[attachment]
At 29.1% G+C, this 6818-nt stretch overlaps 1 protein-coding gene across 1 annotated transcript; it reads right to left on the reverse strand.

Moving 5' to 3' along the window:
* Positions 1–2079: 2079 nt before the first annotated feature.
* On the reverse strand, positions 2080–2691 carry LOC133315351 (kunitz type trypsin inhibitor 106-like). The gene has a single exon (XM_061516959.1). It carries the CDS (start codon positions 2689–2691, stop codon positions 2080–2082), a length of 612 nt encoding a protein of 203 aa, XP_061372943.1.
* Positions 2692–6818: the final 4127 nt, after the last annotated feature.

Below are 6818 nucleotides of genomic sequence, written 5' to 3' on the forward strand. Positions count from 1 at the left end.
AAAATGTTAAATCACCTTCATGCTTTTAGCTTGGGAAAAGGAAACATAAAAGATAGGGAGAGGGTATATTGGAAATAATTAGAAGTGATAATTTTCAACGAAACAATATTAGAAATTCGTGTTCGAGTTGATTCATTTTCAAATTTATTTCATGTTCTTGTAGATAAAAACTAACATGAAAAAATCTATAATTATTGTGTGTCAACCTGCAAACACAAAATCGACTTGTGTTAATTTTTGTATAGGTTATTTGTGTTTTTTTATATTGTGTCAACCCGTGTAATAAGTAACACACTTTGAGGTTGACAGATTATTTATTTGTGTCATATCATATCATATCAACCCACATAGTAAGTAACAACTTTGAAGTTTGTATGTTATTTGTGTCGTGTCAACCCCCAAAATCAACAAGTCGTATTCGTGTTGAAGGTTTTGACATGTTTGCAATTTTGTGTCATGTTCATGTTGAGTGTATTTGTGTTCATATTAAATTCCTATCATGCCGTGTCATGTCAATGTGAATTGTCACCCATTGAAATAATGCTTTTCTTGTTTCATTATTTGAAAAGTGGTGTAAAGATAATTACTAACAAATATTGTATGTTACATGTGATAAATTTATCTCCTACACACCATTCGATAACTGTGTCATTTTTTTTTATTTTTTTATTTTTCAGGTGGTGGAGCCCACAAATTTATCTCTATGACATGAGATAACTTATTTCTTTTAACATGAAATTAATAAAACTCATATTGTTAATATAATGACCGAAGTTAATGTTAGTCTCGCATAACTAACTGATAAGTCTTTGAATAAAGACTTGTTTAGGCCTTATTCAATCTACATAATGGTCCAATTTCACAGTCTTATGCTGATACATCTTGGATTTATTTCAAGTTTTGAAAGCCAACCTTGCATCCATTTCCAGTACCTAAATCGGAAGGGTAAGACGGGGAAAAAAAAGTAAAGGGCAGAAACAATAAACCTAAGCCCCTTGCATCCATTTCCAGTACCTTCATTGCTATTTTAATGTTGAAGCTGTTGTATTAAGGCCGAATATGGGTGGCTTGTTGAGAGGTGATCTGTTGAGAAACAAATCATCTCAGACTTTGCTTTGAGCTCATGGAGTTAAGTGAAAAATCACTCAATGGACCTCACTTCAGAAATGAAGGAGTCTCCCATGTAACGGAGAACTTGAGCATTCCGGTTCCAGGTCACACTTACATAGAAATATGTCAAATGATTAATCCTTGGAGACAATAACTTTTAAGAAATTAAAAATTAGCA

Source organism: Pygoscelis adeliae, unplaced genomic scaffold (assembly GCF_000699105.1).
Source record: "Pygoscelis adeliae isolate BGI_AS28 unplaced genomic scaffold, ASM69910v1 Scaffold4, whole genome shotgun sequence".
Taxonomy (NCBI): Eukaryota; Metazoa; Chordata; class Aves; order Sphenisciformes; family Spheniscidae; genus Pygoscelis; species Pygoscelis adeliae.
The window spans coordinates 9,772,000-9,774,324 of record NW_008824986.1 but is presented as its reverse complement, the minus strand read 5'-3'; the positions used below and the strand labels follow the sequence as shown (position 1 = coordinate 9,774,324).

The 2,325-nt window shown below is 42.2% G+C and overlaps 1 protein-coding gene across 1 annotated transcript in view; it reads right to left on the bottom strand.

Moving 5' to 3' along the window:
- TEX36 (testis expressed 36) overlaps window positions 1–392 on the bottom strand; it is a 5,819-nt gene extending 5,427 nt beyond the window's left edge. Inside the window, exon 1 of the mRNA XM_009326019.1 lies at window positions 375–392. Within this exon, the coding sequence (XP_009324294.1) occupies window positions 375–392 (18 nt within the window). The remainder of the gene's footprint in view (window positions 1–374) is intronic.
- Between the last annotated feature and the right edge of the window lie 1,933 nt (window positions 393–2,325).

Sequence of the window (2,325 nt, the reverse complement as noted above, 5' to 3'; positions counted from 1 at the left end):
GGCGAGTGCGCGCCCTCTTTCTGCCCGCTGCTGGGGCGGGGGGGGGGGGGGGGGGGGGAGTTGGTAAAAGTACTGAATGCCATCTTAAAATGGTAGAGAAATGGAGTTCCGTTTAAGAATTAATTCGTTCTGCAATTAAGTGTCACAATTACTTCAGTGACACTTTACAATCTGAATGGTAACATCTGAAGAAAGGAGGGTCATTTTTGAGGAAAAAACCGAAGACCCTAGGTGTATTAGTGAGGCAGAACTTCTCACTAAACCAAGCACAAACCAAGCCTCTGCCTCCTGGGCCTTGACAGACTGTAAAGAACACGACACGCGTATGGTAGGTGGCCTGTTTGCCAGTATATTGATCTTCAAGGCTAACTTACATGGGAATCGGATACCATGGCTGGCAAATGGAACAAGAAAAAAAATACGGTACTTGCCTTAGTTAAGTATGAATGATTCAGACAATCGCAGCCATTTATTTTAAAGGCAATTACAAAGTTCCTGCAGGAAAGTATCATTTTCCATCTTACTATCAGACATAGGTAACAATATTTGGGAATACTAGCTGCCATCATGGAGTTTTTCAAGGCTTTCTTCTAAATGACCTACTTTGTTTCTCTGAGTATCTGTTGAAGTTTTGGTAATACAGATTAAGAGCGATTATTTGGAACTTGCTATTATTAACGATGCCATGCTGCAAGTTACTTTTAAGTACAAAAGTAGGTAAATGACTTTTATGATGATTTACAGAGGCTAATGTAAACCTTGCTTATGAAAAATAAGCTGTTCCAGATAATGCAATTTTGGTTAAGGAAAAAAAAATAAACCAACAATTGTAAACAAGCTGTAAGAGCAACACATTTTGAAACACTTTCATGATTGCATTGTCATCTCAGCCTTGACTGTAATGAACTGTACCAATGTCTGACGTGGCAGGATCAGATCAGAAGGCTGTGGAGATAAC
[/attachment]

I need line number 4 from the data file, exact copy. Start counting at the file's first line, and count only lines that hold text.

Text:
* On the reverse strand, positions 2080–2691 carry LOC133315351 (kunitz type trypsin inhibitor 106-like). The gene has a single exon (XM_061516959.1). It carries the CDS (start codon positions 2689–2691, stop codon positions 2080–2082), a length of 612 nt encoding a protein of 203 aa, XP_061372943.1.